According to a report from Politico, the “spending boost” for President Donald Trump’s border wall with Mexico has just been revoked by Senate Minority Leader Chuck Schumer (D-NY). Interesting, considering Schumer is adamantly against anything of the sorts.

On Monday, it was reported that the White House was informed of the decision through an aide of Schumer that he had retracted his “generous” offer of more than the $1.6 billion Trump asked for this year for the construction of the wall. The Democrats now claim President Trump, “will simply not get a better deal than that on his signature campaign promise.” However, there was never an offer in the first place.

The items discussed during a closed-door “cheeseburger summit” between both Schumer and President Trump have come into question. The Weekly Standard claims this is a point of disagreement between Republicans and Democrats. As reported, Schumer “discussed the possibility of fully funding” the southern border wall. Now, however, the Trump Administration disputes the senator’s use of the word “fully” and the notion of the $1.6 billion for a “down payment” of the wall.

Regardless of the total amount talked about or decided on during the meeting, did Schumer agree on a proposal for the wall in reference to the amount of funds allotted for the project, or did he actually commit to disbursing the funds to begin construction? “This is the difference between ‘authorizing’ money and ‘appropriating’ it,” the report explains.

Congress authorizes a spending bill before its actually appropriated to begin funding projects. Therefore, for the border wall, there would be legislation proposed to authorize funds – setting provisions for construction and indicating the amount of money that will be appropriated in the subsequent bill. Then, Congress would vote to appropriate those funds in accordance with the previous legislation.

Mick Mulvaney, Director of the Office of Management and Budget, has said, “There was already authorization to build a wall on the southern border that Chuck Schumer voted for in 2006. It hasn’t been built because the money was never appropriated, it was never funded.” In 2007, a piece of legislation directed the Department of Homeland Security (DHS) to, “construct reinforced fencing along not less than 700 miles of the southwest border where fencing would be most practical and effective,” at the discretion of the agency, according to Mulvaney, citing the Secure Fence Act of 2006. In its original fashion, the bill authorized Congress to spend $12 million to construct the aforementioned border security provisions, but one year later, the dollar amount was changed to, “such sums as may be necessary.”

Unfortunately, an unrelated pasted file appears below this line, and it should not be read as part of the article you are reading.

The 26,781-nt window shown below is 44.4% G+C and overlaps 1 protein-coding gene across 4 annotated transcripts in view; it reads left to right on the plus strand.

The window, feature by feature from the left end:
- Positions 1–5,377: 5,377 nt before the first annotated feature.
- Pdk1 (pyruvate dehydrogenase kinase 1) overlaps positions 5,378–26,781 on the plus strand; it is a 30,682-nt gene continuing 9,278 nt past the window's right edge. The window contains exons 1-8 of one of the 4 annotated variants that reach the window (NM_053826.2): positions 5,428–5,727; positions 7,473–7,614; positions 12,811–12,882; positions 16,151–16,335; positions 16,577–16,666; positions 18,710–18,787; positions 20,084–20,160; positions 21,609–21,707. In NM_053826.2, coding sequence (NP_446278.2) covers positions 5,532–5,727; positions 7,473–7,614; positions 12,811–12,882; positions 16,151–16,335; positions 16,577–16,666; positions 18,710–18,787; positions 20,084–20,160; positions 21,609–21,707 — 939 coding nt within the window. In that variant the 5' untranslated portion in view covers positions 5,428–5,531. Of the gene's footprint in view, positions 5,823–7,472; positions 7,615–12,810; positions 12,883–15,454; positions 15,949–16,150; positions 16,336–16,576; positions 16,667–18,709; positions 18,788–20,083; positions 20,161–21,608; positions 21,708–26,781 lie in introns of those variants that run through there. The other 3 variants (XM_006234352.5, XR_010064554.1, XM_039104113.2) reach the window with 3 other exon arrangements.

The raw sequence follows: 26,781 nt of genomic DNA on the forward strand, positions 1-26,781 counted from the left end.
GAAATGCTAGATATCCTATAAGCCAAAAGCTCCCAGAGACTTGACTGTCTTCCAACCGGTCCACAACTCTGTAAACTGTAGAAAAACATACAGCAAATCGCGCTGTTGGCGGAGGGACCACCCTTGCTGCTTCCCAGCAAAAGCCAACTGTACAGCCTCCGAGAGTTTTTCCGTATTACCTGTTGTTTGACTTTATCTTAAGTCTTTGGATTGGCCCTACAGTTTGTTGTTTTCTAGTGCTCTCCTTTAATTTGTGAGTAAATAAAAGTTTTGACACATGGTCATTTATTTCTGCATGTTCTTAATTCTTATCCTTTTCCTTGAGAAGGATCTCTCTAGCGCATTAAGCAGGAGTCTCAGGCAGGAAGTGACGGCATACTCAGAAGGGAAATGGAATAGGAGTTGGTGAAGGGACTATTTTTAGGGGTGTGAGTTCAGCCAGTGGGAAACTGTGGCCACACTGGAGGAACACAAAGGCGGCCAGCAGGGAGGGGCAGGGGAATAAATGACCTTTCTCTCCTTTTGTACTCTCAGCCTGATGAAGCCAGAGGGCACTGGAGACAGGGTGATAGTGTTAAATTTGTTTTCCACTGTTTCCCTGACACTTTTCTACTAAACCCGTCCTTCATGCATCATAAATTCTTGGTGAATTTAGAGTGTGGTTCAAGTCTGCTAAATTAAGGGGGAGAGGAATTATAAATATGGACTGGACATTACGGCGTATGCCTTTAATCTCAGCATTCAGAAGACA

The current language in the bill does not carry a dollar amount, thus creating the notion that an undefined amount of money can be spent constructing the border wall as deemed necessary by the Trump Administration and DHS. The White House can argue it already has the power to begin construction on a wall. It is not necessary to agree on any additional authorizing language.

Nonetheless, there were three different versions of a border wall and protection bill put forth by both Republicans and Democrats last week. The Republican majority in the House was in favor of terms that would have allowed the federal government to remain open. Even so, if the Democrats had agreed to any of the terms, there never would have been a shutdown in the first place.

Senator Dick Durban (D-IL) stated, “He [Schumer] called the White House yesterday and said it’s over.” What is over?

On Friday, it was reported that Schumer offered the president a large increase in spending for the border wall to secure a better deal for the Democrats over the DREAMers and it was reported that the offer was shot down. Was it an authorization or an approriation?

On Friday, after Democrats in the House and Senate rejected spending bill from the Republicans, which included a six-year funding measure for CHIP, the 69-hour government shutdown began. House Minority Whip Steny Hoyer (MD-5) moved to adjourn the House at noon on Friday, indicating that Democrats refuse to work with their conservative counterparts and wanted to utilize a government shutdown to gain a political victory. The shutdown was not over immigration – it was a political ploy from “The Resistance” faction in the Democratic Party. Schumer is not interested in funding a border wall, which he absolute opposes, for a president he will not work with to craft a spending bill. He used the authorization versus appropriation jargon to ensure an argument.

The federal government will remain open until February 8, via a three-week stopgap spending bill signed by the Senate and House last night, which was agreed on by the president late last night. The bill was put worth after an agreement was made that Republicans must take up a vote on DACA immediately, barring another shutdown. It is unclear if the senator from New York will allow a second “Schumer Shutdown.” Though, from the vicious opposition from fellow liberal House Minority Leader Nancy Pelosi (D-12), Schumer may have to endure an additional “sellout.” On Monday, Pelosi verbally slammed Schumer for his willingness to re-open the government.

After all this, it seems the Democratic Party is not as homogeneous as once thought.